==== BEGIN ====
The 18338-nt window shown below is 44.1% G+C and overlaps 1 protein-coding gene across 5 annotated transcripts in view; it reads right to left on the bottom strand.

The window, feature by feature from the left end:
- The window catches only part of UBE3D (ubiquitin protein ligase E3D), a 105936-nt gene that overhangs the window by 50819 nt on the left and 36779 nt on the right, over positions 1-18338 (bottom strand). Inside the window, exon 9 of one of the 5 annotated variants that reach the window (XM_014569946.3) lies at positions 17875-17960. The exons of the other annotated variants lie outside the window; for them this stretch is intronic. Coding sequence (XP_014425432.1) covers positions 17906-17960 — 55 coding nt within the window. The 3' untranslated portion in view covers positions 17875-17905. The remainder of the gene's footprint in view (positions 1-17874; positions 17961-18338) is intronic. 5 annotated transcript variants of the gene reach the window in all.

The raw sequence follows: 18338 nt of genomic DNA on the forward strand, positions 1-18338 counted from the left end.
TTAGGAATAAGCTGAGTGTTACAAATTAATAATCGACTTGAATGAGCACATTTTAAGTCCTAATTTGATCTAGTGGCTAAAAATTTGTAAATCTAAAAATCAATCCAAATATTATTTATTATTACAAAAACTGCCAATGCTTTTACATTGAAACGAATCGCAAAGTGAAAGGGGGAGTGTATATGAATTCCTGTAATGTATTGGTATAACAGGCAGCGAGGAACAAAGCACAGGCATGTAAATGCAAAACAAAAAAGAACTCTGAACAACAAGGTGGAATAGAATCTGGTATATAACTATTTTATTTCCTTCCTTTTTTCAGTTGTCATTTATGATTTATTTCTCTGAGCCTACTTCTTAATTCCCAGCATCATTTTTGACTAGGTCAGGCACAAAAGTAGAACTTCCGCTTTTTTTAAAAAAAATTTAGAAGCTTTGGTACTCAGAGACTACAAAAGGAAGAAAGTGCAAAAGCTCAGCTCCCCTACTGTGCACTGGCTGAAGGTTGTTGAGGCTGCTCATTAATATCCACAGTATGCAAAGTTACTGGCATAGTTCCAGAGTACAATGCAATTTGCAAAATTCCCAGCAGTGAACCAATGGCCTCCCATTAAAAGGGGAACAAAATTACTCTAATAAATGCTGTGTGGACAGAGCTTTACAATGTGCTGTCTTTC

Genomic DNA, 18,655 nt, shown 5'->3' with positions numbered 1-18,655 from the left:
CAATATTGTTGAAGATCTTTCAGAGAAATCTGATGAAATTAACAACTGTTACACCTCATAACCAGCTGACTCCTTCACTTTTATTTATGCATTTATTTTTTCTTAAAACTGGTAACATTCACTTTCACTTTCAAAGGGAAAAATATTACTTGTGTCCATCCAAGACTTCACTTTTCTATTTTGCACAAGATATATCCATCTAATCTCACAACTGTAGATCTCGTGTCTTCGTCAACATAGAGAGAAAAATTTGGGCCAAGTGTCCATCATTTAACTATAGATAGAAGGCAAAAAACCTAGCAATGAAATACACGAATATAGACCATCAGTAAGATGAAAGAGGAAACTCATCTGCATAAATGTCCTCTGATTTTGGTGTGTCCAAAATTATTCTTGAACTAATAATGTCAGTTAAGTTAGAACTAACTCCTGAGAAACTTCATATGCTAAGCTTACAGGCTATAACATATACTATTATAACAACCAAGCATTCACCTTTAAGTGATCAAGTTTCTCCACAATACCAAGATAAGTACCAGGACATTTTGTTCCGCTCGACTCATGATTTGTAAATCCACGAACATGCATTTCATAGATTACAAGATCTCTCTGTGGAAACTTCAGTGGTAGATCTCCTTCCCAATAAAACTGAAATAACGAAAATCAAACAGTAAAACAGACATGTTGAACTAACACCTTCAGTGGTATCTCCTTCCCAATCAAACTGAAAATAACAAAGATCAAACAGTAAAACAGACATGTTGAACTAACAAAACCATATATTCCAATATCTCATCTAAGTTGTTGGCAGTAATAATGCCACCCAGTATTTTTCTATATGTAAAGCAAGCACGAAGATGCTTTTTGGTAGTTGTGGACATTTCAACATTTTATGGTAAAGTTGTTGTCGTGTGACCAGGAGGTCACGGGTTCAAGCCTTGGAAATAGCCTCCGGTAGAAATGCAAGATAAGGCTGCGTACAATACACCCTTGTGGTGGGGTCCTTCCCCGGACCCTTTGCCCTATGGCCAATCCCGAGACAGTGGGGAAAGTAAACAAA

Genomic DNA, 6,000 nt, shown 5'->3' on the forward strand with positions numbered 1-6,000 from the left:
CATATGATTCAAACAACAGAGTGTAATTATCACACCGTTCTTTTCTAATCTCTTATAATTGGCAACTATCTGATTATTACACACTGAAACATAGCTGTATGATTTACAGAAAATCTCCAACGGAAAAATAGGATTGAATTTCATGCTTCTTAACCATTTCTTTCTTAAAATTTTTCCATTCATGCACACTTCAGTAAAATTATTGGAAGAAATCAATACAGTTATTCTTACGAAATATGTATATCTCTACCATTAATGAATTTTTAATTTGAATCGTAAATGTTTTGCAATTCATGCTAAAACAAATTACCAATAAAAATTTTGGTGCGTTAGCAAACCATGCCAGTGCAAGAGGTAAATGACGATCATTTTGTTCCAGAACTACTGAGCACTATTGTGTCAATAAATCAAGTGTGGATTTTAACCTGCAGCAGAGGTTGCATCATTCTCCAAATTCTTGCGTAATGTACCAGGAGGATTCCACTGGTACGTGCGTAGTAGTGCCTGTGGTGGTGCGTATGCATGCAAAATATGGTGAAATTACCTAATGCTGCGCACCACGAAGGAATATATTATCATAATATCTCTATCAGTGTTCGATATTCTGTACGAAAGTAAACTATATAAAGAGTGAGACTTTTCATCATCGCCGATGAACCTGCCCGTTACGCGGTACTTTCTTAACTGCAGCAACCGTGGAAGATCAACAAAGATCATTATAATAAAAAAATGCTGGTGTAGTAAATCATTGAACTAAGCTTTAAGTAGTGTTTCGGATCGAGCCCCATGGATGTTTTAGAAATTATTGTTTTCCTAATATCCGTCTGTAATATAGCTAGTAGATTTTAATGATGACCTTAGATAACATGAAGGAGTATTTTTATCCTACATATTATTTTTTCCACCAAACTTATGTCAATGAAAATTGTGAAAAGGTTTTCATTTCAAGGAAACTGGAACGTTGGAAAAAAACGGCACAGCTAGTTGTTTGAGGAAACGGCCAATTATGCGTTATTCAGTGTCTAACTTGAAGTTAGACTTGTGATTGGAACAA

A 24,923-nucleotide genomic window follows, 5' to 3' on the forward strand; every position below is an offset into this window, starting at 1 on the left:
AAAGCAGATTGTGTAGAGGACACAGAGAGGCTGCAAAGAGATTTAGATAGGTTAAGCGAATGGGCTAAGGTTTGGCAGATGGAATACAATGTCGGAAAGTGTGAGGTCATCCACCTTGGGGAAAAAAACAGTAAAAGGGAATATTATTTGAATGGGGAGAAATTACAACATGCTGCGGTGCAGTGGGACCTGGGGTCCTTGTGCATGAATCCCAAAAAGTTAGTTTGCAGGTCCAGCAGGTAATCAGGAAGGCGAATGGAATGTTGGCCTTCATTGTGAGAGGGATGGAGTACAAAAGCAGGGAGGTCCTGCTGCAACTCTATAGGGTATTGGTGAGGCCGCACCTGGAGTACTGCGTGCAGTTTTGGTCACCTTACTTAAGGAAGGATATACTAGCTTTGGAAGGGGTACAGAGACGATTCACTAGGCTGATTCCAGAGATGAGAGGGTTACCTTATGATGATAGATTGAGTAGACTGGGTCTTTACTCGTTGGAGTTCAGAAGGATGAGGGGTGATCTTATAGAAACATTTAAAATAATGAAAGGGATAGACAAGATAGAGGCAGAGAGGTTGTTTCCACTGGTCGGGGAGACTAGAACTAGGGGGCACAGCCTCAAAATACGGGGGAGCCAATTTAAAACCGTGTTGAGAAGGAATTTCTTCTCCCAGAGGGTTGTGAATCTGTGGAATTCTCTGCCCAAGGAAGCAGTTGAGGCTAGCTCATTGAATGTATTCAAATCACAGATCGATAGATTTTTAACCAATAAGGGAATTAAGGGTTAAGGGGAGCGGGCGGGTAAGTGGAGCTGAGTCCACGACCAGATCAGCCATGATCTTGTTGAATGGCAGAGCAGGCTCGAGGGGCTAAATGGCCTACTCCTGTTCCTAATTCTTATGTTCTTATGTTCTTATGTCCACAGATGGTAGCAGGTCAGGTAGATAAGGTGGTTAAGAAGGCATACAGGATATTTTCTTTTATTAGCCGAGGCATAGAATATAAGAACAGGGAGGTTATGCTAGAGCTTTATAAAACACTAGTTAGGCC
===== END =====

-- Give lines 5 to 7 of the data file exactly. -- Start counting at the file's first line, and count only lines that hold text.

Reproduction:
TTAGGAATAAGCTGAGTGTTACAAATTAATAATCGACTTGAATGAGCACATTTTAAGTCCTAATTTGATCTAGTGGCTAAAAATTTGTAAATCTAAAAATCAATCCAAATATTATTTATTATTACAAAAACTGCCAATGCTTTTACATTGAAACGAATCGCAAAGTGAAAGGGGGAGTGTATATGAATTCCTGTAATGTATTGGTATAACAGGCAGCGAGGAACAAAGCACAGGCATGTAAATGCAAAACAAAAAAGAACTCTGAACAACAAGGTGGAATAGAATCTGGTATATAACTATTTTATTTCCTTCCTTTTTTCAGTTGTCATTTATGATTTATTTCTCTGAGCCTACTTCTTAATTCCCAGCATCATTTTTGACTAGGTCAGGCACAAAAGTAGAACTTCCGCTTTTTTTAAAAAAAATTTAGAAGCTTTGGTACTCAGAGACTACAAAAGGAAGAAAGTGCAAAAGCTCAGCTCCCCTACTGTGCACTGGCTGAAGGTTGTTGAGGCTGCTCATTAATATCCACAGTATGCAAAGTTACTGGCATAGTTCCAGAGTACAATGCAATTTGCAAAATTCCCAGCAGTGAACCAATGGCCTCCCATTAAAAGGGGAACAAAATTACTCTAATAAATGCTGTGTGGACAGAGCTTTACAATGTGCTGTCTTTC

Genomic DNA, 18,655 nt, shown 5'->3' with positions numbered 1-18,655 from the left:
CAATATTGTTGAAGATCTTTCAGAGAAATCTGATGAAATTAACAACTGTTACACCTCATAACCAGCTGACTCCTTCACTTTTATTTATGCATTTATTTTTTCTTAAAACTGGTAACATTCACTTTCACTTTCAAAGGGAAAAATATTACTTGTGTCCATCCAAGACTTCACTTTTCTATTTTGCACAAGATATATCCATCTAATCTCACAACTGTAGATCTCGTGTCTTCGTCAACATAGAGAGAAAAATTTGGGCCAAGTGTCCATCATTTAACTATAGATAGAAGGCAAAAAACCTAGCAATGAAATACACGAATATAGACCATCAGTAAGATGAAAGAGGAAACTCATCTGCATAAATGTCCTCTGATTTTGGTGTGTCCAAAATTATTCTTGAACTAATAATGTCAGTTAAGTTAGAACTAACTCCTGAGAAACTTCATATGCTAAGCTTACAGGCTATAACATATACTATTATAACAACCAAGCATTCACCTTTAAGTGATCAAGTTTCTCCACAATACCAAGATAAGTACCAGGACATTTTGTTCCGCTCGACTCATGATTTGTAAATCCACGAACATGCATTTCATAGATTACAAGATCTCTCTGTGGAAACTTCAGTGGTAGATCTCCTTCCCAATAAAACTGAAATAACGAAAATCAAACAGTAAAACAGACATGTTGAACTAACACCTTCAGTGGTATCTCCTTCCCAATCAAACTGAAAATAACAAAGATCAAACAGTAAAACAGACATGTTGAACTAACAAAACCATATATTCCAATATCTCATCTAAGTTGTTGGCAGTAATAATGCCACCCAGTATTTTTCTATATGTAAAGCAAGCACGAAGATGCTTTTTGGTAGTTGTGGACATTTCAACATTTTATGGTAAAGTTGTTGTCGTGTGACCAGGAGGTCACGGGTTCAAGCCTTGGAAATAGCCTCCGGTAGAAATGCAAGATAAGGCTGCGTACAATACACCCTTGTGGTGGGGTCCTTCCCCGGACCCTTTGCCCTATGGCCAATCCCGAGACAGTGGGGAAAGTAAACAAA